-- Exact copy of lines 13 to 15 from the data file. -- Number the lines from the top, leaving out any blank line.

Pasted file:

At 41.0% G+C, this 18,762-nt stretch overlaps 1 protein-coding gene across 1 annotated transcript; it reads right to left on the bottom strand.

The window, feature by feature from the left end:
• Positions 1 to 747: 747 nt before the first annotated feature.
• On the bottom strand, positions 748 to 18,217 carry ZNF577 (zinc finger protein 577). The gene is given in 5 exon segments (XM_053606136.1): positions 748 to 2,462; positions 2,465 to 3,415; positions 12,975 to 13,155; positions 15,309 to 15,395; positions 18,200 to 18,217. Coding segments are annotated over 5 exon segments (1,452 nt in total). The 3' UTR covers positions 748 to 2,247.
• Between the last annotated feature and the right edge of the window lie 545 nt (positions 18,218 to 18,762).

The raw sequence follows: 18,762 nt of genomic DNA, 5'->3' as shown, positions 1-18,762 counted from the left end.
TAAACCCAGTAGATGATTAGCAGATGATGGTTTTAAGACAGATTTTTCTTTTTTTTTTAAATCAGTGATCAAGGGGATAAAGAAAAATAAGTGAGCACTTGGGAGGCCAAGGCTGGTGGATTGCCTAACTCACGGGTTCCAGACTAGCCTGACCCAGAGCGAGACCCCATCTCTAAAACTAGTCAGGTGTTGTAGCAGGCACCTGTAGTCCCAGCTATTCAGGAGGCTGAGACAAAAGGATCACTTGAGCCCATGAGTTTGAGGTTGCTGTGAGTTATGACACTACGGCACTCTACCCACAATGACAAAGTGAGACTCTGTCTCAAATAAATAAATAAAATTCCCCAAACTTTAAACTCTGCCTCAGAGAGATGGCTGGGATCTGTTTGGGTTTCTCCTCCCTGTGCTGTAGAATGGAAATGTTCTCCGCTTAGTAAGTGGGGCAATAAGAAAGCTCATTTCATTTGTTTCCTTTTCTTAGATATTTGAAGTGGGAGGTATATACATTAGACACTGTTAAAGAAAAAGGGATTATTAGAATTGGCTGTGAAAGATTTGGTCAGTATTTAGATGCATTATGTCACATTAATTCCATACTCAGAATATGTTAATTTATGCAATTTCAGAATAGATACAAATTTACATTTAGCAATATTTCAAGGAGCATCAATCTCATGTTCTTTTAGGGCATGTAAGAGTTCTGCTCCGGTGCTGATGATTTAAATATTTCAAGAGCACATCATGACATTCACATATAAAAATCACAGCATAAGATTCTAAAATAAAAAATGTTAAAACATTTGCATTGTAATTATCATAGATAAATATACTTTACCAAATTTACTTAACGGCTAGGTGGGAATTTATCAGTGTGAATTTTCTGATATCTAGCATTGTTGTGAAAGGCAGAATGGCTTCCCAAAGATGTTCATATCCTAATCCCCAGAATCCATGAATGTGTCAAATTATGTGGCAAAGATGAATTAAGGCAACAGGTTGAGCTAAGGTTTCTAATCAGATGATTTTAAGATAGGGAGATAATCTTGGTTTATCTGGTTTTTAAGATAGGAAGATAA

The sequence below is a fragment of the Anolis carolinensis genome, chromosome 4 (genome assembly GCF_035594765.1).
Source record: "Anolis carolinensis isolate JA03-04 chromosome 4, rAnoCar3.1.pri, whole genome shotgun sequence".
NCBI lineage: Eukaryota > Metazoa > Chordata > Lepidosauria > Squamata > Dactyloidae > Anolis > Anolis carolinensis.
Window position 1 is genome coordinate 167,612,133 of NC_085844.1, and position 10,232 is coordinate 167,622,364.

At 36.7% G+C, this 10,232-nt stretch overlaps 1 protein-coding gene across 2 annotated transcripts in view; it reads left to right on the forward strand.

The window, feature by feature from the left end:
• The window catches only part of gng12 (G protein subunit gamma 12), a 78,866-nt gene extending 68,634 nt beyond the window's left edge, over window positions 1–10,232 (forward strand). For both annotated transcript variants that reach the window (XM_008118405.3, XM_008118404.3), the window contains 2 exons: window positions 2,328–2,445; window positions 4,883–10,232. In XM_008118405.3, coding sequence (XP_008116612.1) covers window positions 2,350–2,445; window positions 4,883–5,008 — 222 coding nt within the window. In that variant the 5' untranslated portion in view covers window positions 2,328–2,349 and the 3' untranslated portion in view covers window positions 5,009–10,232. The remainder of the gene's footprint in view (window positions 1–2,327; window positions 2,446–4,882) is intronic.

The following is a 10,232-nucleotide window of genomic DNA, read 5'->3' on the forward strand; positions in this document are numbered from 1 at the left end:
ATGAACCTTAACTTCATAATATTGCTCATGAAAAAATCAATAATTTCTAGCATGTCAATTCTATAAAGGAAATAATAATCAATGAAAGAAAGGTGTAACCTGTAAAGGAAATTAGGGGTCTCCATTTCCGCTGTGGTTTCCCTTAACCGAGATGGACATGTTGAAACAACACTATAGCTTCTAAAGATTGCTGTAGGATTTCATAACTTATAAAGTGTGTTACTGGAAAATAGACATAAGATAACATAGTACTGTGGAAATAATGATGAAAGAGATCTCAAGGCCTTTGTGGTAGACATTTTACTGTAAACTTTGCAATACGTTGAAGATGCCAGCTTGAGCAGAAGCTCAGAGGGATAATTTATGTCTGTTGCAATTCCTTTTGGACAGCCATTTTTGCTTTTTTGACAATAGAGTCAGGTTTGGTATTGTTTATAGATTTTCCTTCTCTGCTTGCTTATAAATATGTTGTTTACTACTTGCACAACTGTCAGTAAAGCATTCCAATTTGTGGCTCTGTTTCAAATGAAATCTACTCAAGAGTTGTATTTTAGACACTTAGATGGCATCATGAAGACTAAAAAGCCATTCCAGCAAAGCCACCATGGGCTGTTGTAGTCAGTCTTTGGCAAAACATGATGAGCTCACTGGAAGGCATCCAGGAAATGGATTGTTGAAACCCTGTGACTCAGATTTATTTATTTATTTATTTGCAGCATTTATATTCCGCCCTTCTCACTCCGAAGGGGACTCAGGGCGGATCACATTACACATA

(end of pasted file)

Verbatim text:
The window, feature by feature from the left end:
• The window catches only part of gng12 (G protein subunit gamma 12), a 78,866-nt gene extending 68,634 nt beyond the window's left edge, over window positions 1–10,232 (forward strand). For both annotated transcript variants that reach the window (XM_008118405.3, XM_008118404.3), the window contains 2 exons: window positions 2,328–2,445; window positions 4,883–10,232. In XM_008118405.3, coding sequence (XP_008116612.1) covers window positions 2,350–2,445; window positions 4,883–5,008 — 222 coding nt within the window. In that variant the 5' untranslated portion in view covers window positions 2,328–2,349 and the 3' untranslated portion in view covers window positions 5,009–10,232. The remainder of the gene's footprint in view (window positions 1–2,327; window positions 2,446–4,882) is intronic.

The following is a 10,232-nucleotide window of genomic DNA, read 5'->3' on the forward strand; positions in this document are numbered from 1 at the left end: